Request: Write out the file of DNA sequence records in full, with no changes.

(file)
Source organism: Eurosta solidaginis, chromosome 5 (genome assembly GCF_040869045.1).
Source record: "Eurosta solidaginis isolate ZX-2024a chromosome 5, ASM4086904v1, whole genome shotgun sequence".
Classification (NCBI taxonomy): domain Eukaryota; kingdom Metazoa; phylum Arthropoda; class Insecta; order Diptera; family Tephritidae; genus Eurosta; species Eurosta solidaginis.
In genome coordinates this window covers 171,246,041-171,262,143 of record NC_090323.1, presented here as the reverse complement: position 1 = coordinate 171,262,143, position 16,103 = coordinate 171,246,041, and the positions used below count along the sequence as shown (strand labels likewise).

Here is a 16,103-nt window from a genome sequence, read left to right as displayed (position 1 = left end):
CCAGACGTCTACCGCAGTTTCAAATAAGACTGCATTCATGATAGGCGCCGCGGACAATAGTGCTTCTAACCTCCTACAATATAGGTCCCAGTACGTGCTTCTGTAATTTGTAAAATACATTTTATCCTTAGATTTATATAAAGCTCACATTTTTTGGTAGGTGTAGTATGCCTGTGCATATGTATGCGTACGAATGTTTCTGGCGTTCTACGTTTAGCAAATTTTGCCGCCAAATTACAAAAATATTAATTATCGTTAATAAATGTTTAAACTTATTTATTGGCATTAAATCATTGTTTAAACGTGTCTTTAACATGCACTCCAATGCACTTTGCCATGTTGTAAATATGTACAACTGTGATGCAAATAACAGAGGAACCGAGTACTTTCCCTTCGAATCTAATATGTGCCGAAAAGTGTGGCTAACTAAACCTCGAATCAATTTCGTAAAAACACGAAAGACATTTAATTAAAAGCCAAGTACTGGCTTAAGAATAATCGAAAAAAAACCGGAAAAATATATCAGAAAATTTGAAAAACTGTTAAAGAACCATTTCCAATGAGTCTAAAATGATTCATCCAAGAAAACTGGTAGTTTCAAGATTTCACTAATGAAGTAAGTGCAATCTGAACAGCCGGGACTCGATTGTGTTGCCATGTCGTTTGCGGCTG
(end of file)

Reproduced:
Source organism: Eurosta solidaginis, chromosome 5 (genome assembly GCF_040869045.1).
Source record: "Eurosta solidaginis isolate ZX-2024a chromosome 5, ASM4086904v1, whole genome shotgun sequence".
Classification (NCBI taxonomy): domain Eukaryota; kingdom Metazoa; phylum Arthropoda; class Insecta; order Diptera; family Tephritidae; genus Eurosta; species Eurosta solidaginis.
In genome coordinates this window covers 171,246,041-171,262,143 of record NC_090323.1, presented here as the reverse complement: position 1 = coordinate 171,262,143, position 16,103 = coordinate 171,246,041, and the positions used below count along the sequence as shown (strand labels likewise).

Here is a 16,103-nt window from a genome sequence, read left to right as displayed (position 1 = left end):
CCAGACGTCTACCGCAGTTTCAAATAAGACTGCATTCATGATAGGCGCCGCGGACAATAGTGCTTCTAACCTCCTACAATATAGGTCCCAGTACGTGCTTCTGTAATTTGTAAAATACATTTTATCCTTAGATTTATATAAAGCTCACATTTTTTGGTAGGTGTAGTATGCCTGTGCATATGTATGCGTACGAATGTTTCTGGCGTTCTACGTTTAGCAAATTTTGCCGCCAAATTACAAAAATATTAATTATCGTTAATAAATGTTTAAACTTATTTATTGGCATTAAATCATTGTTTAAACGTGTCTTTAACATGCACTCCAATGCACTTTGCCATGTTGTAAATATGTACAACTGTGATGCAAATAACAGAGGAACCGAGTACTTTCCCTTCGAATCTAATATGTGCCGAAAAGTGTGGCTAACTAAACCTCGAATCAATTTCGTAAAAACACGAAAGACATTTAATTAAAAGCCAAGTACTGGCTTAAGAATAATCGAAAAAAAACCGGAAAAATATATCAGAAAATTTGAAAAACTGTTAAAGAACCATTTCCAATGAGTCTAAAATGATTCATCCAAGAAAACTGGTAGTTTCAAGATTTCACTAATGAAGTAAGTGCAATCTGAACAGCCGGGACTCGATTGTGTTGCCATGTCGTTTGCGGCTG